On 13 March 2023, the House of Lords Grand Committee continued its line by line examination of the FSM Bill, which took place during the eighth day of committee stage. The amendments that were discussed covered clauses on mortgage prisoners, APP fraud and financial crime prevention.
On mortgage prisoners, Lord Sharkey’s amendment on a cap over the SVR for mortgage prisoners, was supported by many, but was noted to be the same amendment that had failed during the passage through Parliament of what became the FS Act 2021. The opposing view expressed by Baroness Noakes was that FCA is already taking, and is required to take, action, and that the amendment would in fact unfairly advantage some high risk borrowers. Lord Harlech, offering more measured opposition from the Government perspective, said he did not feel more could be done than has already been done. Lord Sharkey said his amendment was primarily a probing amendment which was aimed at ensuring that the initiative taken by Martin Lewis, the LSE and the APPG is taken seriously, and quickly – before Report stage. On that basis, he withdrew the amendment.
The next amendment proposed to give FCA power to overrule a FOS decision if the implications of the decision would affect FCA’s ability to regulate effectively, and also to allow FOS to make persons other than the complainant pay towards the costs of a case. The amendments were proposed by UK Finance. The amendment was withdrawn on the promise of a timescale for it to be discussed in further detail.
On APP fraud, the first amendment discussed was to remove the limitation that mandatory reimbursement is limited to scams made via Faster Payments. Lord Vaux spoke to the amendment, noting that the current voluntary system is stressful not least because not all banks act in the same manner – he called out TSB for reimbursing all fraud victims while saying other banks who are not signed up to CRM at all do not, and have no incentive to, prevent fraud or reimburse. A further element of the amendment proposed that while a 50:50 split between sending and receiving banks is an acceptable starting point, there should be flexibility to allow refinement where one bank was more at fault – but that nothing should make things more difficult for victims. The final part of the amendment would require the PSR to consider how the reimbursement policy might alter the behaviour of potential victims, because people should not feel they need not take care to avoid fraud. Lord Sharkey opposed this last requirement, saying it is important that banks cannot use the “you should have known it was fraud” excuse to deny restitution. He said the amendment proposed by Lady Kramer is vital to stop banks making these decisions themselves. Baroness Bowles spoke in support of the amendments. Baroness Penn sought to give reassurance that the Government would take all necessary initiatives but that it does not feel the amendments would improve consumer outcomes beyond that the Bill already says. Lord Vaux withdrew his primary amendment but said he might return on report to some others. Following that debate, clauses 68-71 and Schedule 14 of the Bill were agreed.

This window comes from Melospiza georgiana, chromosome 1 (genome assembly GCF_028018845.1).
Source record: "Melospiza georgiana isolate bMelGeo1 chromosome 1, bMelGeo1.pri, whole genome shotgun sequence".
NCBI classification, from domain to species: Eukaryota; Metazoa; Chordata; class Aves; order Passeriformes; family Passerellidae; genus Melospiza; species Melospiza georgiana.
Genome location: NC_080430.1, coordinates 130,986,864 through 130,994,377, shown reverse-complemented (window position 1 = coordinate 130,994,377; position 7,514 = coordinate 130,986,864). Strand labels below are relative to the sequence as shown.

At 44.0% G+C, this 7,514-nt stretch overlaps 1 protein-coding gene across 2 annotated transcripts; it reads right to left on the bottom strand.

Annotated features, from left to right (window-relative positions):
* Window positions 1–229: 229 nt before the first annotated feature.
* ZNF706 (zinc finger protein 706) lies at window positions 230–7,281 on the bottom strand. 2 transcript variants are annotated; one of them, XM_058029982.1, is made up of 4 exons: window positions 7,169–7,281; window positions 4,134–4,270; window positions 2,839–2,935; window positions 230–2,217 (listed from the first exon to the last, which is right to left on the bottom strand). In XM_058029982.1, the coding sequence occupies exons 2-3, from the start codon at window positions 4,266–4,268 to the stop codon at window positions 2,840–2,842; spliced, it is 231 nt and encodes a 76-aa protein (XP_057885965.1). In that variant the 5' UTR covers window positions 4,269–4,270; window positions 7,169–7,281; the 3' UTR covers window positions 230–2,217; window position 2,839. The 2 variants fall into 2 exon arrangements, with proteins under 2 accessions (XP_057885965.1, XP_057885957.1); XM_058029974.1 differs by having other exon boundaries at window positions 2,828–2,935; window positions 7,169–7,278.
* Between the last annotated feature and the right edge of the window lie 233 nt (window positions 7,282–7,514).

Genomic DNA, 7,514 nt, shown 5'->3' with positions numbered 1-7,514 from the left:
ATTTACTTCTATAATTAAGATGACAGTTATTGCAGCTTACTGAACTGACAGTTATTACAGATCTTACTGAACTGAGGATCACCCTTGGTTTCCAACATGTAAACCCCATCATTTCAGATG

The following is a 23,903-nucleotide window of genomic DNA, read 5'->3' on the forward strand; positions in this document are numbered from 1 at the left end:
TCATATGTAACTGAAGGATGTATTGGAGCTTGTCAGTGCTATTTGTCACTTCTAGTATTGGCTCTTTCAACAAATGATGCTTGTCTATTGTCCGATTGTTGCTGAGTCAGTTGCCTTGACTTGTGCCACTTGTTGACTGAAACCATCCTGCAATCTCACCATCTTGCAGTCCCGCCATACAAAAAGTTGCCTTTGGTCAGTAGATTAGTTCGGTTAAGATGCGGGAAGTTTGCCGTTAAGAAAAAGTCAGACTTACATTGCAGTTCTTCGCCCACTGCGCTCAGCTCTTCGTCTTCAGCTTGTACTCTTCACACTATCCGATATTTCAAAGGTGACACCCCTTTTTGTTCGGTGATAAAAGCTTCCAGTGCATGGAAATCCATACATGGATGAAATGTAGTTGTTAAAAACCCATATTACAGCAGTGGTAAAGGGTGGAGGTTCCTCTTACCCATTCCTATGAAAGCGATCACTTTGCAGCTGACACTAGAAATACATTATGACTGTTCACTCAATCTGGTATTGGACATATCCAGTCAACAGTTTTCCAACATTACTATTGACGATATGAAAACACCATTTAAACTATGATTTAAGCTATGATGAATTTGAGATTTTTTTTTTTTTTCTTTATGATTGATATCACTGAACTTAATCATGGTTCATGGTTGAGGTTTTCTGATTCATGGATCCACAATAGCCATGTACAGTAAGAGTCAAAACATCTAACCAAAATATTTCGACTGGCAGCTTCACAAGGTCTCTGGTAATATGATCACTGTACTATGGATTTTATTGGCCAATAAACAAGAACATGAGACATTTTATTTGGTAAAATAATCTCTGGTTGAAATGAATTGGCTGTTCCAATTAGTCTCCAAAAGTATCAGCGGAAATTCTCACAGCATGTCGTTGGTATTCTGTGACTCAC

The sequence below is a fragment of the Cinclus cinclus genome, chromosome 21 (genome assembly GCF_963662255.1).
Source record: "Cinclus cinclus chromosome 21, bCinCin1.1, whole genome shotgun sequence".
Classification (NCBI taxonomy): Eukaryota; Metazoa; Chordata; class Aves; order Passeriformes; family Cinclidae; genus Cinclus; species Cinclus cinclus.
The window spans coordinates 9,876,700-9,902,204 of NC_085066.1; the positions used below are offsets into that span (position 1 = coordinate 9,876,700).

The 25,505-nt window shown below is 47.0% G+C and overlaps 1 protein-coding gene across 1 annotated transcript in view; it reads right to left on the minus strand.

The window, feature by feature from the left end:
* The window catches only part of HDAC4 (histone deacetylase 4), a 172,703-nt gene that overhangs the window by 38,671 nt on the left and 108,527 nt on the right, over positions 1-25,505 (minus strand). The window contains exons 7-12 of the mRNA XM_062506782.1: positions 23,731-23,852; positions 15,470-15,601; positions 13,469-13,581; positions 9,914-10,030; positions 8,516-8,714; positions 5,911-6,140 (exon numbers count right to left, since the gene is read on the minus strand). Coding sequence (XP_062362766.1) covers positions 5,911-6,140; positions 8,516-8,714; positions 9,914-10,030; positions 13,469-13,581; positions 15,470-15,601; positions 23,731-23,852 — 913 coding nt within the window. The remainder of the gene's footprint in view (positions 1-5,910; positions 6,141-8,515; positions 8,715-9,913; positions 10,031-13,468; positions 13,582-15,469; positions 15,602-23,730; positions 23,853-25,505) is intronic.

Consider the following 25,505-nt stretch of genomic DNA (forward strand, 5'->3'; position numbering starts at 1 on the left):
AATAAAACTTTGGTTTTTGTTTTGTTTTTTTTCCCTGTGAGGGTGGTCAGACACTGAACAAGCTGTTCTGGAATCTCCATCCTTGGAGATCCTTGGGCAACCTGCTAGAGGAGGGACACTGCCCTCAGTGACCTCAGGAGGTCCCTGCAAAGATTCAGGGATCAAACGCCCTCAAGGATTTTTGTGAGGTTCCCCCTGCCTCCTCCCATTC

The next topic was the provision of sharia-compliant student finance, with Lord Sharkey explaining that none currently exists. He noted that the potential solution – a takaful – had been supported by the Government in 2013, but still nothing has changed. Ultimately he withdrew the amendment, but again, on the understanding of an urgent meeting to discuss the solution, otherwise the issue will come up again at Report stage.
The next amendment sought to prevent persons who are UK tax residents from being treated as PEPs – on the basis that there are many examples of individuals who have had their accounts frozen with no explanation, but which it is believed is because they are treated as “foreign PEPs”. The amendment sought to ensure that UK tax residents are not treated as “foreign”. Alternatively, the existing laws should be able to be made to work, if applied correctly. Baroness Bowles spoke of the significant issues that the EU had faced in getting the right balance. Baroness Penn, responding, said she understood the significant issues. She noted the importance of proper due diligence, but also that the Government recognises that domestic PEPs often present a lower risk than overseas ones – and that this is explicit in FCA guidance. The Government carried out research to establish whether to abolish the mandatory requirement for EDD on domestic PEPs if the risk was found to be low, but concluded that the current regime is appropriate. There followed a heated debate about the position of members of the Lords. Eventually the amendment was withdrawn on the understanding that the issue will return on Report unless the Government comes up with an acceptable proposal for change.
Further amendments will be discussed at a ninth day of committee stage, which is scheduled for 21 March 2023.